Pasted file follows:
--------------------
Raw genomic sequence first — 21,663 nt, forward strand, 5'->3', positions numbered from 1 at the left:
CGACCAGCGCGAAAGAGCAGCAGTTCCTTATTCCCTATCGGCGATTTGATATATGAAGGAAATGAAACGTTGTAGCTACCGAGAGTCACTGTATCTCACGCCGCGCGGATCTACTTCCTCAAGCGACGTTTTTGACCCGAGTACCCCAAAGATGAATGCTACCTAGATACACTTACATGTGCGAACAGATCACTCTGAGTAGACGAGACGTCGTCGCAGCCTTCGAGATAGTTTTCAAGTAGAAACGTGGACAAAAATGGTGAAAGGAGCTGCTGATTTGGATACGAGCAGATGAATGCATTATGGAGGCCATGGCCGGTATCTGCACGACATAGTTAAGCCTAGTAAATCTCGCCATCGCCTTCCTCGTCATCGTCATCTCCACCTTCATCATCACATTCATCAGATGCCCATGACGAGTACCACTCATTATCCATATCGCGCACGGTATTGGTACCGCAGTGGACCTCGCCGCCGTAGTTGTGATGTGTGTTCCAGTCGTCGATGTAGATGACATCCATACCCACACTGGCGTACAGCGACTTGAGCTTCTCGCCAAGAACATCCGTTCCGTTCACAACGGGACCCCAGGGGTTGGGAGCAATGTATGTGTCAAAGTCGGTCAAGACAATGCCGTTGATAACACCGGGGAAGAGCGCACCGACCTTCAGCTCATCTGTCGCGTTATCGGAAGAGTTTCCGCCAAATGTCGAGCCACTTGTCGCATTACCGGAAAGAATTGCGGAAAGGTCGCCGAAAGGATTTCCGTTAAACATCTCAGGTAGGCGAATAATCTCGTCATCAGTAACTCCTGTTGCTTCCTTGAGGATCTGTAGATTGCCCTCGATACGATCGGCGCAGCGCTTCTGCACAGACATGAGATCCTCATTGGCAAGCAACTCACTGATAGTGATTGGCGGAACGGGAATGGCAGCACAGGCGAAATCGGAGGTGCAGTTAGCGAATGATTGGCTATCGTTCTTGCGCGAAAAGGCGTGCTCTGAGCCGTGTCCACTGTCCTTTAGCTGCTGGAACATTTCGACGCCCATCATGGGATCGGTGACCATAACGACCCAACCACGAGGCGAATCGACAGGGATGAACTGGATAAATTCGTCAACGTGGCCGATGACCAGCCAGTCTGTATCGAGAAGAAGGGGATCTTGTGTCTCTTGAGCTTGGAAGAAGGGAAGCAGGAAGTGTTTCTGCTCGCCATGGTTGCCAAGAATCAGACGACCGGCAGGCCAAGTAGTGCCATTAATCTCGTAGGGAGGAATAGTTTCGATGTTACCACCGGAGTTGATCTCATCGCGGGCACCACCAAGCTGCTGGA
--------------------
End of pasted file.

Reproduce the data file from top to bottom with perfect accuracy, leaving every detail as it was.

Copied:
Raw genomic sequence first — 21,663 nt, forward strand, 5'->3', positions numbered from 1 at the left:
CGACCAGCGCGAAAGAGCAGCAGTTCCTTATTCCCTATCGGCGATTTGATATATGAAGGAAATGAAACGTTGTAGCTACCGAGAGTCACTGTATCTCACGCCGCGCGGATCTACTTCCTCAAGCGACGTTTTTGACCCGAGTACCCCAAAGATGAATGCTACCTAGATACACTTACATGTGCGAACAGATCACTCTGAGTAGACGAGACGTCGTCGCAGCCTTCGAGATAGTTTTCAAGTAGAAACGTGGACAAAAATGGTGAAAGGAGCTGCTGATTTGGATACGAGCAGATGAATGCATTATGGAGGCCATGGCCGGTATCTGCACGACATAGTTAAGCCTAGTAAATCTCGCCATCGCCTTCCTCGTCATCGTCATCTCCACCTTCATCATCACATTCATCAGATGCCCATGACGAGTACCACTCATTATCCATATCGCGCACGGTATTGGTACCGCAGTGGACCTCGCCGCCGTAGTTGTGATGTGTGTTCCAGTCGTCGATGTAGATGACATCCATACCCACACTGGCGTACAGCGACTTGAGCTTCTCGCCAAGAACATCCGTTCCGTTCACAACGGGACCCCAGGGGTTGGGAGCAATGTATGTGTCAAAGTCGGTCAAGACAATGCCGTTGATAACACCGGGGAAGAGCGCACCGACCTTCAGCTCATCTGTCGCGTTATCGGAAGAGTTTCCGCCAAATGTCGAGCCACTTGTCGCATTACCGGAAAGAATTGCGGAAAGGTCGCCGAAAGGATTTCCGTTAAACATCTCAGGTAGGCGAATAATCTCGTCATCAGTAACTCCTGTTGCTTCCTTGAGGATCTGTAGATTGCCCTCGATACGATCGGCGCAGCGCTTCTGCACAGACATGAGATCCTCATTGGCAAGCAACTCACTGATAGTGATTGGCGGAACGGGAATGGCAGCACAGGCGAAATCGGAGGTGCAGTTAGCGAATGATTGGCTATCGTTCTTGCGCGAAAAGGCGTGCTCTGAGCCGTGTCCACTGTCCTTTAGCTGCTGGAACATTTCGACGCCCATCATGGGATCGGTGACCATAACGACCCAACCACGAGGCGAATCGACAGGGATGAACTGGATAAATTCGTCAACGTGGCCGATGACCAGCCAGTCTGTATCGAGAAGAAGGGGATCTTGTGTCTCTTGAGCTTGGAAGAAGGGAAGCAGGAAGTGTTTCTGCTCGCCATGGTTGCCAAGAATCAGACGACCGGCAGGCCAAGTAGTGCCATTAATCTCGTAGGGAGGAATAGTTTCGATGTTACCACCGGAGTTGATCTCATCGCGGGCACCACCAAGCTGCTGGA